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Single image of two

May 21, 2012

On Monday, May 21, 2012, a bomber blew himself in Yemen’s capital Sanaa, killing more than 90 people and leaving 222 injured, says Yemen’s defense ministry, according to the BBC.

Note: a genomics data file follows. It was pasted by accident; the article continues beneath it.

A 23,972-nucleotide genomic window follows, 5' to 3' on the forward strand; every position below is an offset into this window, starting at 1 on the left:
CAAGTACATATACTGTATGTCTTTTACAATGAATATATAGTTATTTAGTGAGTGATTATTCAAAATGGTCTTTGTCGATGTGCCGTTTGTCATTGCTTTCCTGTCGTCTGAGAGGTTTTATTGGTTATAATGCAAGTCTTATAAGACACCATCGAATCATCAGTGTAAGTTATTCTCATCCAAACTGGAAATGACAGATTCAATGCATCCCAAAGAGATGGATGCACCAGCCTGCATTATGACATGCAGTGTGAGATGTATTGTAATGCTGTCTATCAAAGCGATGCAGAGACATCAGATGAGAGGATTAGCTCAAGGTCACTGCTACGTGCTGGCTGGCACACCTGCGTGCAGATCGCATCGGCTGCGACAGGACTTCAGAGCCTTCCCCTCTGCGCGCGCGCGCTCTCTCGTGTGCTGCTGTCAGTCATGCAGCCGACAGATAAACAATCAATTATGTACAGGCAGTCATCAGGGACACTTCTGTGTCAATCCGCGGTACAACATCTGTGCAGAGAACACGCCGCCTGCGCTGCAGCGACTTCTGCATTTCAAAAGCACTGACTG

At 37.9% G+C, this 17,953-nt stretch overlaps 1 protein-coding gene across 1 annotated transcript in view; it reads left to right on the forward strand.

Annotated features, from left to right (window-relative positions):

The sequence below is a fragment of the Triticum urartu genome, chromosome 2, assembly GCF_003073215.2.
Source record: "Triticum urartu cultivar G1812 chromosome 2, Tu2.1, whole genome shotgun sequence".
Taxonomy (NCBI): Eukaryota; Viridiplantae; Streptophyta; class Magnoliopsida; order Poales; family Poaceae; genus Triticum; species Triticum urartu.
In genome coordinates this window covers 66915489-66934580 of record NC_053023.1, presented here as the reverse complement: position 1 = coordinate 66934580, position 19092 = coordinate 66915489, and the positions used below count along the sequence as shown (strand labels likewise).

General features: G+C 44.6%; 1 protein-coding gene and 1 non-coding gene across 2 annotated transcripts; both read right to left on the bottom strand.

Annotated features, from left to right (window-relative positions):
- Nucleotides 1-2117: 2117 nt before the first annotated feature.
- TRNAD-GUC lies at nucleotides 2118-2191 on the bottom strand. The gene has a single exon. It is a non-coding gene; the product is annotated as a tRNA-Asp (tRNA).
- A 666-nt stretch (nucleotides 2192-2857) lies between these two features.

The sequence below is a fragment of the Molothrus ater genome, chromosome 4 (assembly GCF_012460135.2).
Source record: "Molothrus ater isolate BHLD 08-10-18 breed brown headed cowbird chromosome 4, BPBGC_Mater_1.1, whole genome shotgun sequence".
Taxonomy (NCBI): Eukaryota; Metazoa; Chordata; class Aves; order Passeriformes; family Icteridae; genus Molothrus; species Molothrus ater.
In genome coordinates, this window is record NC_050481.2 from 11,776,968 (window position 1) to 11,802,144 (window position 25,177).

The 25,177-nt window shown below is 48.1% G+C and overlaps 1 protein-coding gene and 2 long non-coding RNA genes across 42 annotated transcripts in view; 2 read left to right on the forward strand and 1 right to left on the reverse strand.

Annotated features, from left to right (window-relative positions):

On youtube, there is a one minute video with the title 21/05/12 – Yemen Suicide Bomb Kills At Least 96 Soldiers. The video, does not show footage of the bombing or the security, paramedic or media responses to the event. It does not show images of blood-covered dead bodies on the asphalt, burning cars, crying witnesses, frantic policemen. Rather, following a Corona Light commercial, it is a silent, still image of a bomb going off in what appears to be a village on the edge of the desert. Half through the video, the image disappears and a text takes its place over a black screen: at least 40 soldiers have been killed in Yemen following a terrorist bombing. The discrepancy between the image and the title, might be due to the difference between the total casualties and the military casualties, leaving a total of 50 civilian deaths. What is significant about this video, is not the information that it is sharing, but rather the way that it is relaying this information. It recalls conceptual art strategies of media displacements, using one medium to address the other, here a photograph as video, a text as a still image and video. A picture of a bombing, here becomes a symbol for bombing, no matter what is the source and the context of the image. One image of explosion, the video suggests, can be used to visualize other explosions. Curiously, through google image search, it appears to be that the image of the explosion used in the video, is in fact not from Yemen. Rather, its related to the use of cluster bombs in Afghanistan by US forces, and among other articles, it accompanies a BBC report on developments towards a new treaty to ban the use of cluster bombs in combat. A treaty that “[t]he US has rejected …, saying the weapons have a place in its arsenal,” according to the BBC, adding that “The charity Handicap International estimates that 98% of those killed and injured by the weapons are non-combatants,” while “27 percent are children,” according to New York Times. While the predator and the victims differ, a single image of explosion encompasses the horror of modern warfare. The video also shows how photograph transfigures from an image to symbol.

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